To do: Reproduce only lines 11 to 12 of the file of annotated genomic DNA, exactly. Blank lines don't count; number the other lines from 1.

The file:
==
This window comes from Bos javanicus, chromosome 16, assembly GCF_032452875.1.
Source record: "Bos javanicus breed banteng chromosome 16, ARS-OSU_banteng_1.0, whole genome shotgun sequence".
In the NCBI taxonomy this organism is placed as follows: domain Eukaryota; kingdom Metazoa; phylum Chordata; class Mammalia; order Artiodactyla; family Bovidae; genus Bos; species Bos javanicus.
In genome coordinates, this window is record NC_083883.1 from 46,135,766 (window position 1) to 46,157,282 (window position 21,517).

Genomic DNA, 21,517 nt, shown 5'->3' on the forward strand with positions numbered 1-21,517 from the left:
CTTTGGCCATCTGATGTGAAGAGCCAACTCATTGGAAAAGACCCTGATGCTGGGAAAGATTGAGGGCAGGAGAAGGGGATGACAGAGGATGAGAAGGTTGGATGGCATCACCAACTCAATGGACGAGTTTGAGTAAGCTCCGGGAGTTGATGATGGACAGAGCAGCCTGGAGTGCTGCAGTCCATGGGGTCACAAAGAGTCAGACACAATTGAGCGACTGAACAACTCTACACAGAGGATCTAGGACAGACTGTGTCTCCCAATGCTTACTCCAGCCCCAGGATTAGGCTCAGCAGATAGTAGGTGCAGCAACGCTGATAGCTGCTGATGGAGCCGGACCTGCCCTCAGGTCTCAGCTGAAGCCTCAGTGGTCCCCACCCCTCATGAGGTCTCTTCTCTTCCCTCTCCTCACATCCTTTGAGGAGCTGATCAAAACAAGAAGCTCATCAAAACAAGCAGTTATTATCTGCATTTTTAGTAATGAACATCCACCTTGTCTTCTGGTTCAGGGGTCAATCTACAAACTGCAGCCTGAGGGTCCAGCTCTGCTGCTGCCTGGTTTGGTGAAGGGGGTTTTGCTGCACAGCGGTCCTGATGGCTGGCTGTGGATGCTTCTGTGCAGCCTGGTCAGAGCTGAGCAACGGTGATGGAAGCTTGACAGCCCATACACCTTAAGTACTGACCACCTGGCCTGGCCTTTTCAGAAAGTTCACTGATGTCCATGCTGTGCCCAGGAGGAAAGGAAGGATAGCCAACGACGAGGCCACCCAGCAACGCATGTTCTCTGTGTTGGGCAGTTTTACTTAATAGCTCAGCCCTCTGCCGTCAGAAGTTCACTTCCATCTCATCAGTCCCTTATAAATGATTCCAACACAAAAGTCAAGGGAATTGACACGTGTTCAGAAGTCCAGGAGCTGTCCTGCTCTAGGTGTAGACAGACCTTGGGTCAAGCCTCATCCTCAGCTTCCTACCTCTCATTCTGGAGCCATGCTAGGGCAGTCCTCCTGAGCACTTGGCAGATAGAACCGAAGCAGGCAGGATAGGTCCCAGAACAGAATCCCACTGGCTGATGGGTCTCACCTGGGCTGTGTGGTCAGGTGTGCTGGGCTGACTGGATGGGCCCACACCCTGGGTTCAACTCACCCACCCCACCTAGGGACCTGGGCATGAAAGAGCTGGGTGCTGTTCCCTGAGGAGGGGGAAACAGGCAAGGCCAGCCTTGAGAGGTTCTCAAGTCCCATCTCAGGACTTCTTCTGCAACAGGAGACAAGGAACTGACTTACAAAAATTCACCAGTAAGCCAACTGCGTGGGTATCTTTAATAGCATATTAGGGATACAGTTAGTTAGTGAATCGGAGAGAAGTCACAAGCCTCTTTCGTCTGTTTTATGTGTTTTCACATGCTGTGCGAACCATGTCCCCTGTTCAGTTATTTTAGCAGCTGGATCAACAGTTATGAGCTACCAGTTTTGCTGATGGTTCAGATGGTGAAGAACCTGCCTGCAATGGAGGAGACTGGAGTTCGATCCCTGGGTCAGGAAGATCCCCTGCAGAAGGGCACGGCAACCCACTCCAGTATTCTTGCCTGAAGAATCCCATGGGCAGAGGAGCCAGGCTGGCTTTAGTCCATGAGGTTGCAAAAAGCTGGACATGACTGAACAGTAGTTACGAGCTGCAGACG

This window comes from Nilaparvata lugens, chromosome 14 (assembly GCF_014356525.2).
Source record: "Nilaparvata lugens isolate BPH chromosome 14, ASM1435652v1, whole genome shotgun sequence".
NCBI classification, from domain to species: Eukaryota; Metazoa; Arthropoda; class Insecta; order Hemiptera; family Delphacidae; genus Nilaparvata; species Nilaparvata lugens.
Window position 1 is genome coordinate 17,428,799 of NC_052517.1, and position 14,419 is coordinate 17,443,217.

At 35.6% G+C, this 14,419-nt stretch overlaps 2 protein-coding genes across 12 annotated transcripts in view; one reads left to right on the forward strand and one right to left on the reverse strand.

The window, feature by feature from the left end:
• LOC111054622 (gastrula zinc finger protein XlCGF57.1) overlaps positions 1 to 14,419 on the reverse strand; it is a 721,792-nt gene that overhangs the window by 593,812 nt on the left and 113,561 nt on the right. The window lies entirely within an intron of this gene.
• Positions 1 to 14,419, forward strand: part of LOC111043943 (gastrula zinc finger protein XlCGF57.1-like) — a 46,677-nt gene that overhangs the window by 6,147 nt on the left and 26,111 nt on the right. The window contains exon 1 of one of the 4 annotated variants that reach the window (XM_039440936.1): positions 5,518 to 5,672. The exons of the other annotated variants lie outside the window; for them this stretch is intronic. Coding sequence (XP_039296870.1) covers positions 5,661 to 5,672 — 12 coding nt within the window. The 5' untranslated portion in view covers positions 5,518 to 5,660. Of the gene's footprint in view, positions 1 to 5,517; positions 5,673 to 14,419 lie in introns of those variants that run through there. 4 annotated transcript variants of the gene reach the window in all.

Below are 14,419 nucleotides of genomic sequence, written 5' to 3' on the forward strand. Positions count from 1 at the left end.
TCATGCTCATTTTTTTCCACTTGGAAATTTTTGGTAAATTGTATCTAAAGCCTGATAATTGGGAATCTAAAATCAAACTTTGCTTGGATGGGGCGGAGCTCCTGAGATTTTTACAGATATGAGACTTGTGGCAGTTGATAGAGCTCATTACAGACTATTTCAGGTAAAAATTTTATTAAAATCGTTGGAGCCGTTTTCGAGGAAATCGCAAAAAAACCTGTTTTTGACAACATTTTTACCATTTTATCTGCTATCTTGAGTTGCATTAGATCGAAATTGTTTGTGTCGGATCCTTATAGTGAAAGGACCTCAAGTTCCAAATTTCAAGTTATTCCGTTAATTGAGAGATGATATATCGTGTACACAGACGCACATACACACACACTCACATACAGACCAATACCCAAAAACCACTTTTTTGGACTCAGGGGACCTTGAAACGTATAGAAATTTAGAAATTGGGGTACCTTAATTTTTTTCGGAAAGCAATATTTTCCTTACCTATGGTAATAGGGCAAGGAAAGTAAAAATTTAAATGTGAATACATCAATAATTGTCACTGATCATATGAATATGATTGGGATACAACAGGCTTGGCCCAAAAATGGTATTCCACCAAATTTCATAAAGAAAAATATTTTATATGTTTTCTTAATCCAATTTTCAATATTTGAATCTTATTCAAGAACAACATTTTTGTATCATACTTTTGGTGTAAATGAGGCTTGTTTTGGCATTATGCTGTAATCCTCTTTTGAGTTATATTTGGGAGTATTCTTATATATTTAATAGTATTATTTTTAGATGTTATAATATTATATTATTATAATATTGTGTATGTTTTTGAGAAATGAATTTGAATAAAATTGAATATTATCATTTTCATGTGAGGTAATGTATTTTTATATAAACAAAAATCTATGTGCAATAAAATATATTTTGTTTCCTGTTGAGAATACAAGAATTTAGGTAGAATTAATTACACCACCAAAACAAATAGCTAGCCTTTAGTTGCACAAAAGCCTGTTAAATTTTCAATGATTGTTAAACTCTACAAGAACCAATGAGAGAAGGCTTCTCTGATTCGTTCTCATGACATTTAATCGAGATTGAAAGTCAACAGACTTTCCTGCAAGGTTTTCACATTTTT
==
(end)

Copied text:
At 35.6% G+C, this 14,419-nt stretch overlaps 2 protein-coding genes across 12 annotated transcripts in view; one reads left to right on the forward strand and one right to left on the reverse strand.

The window, feature by feature from the left end: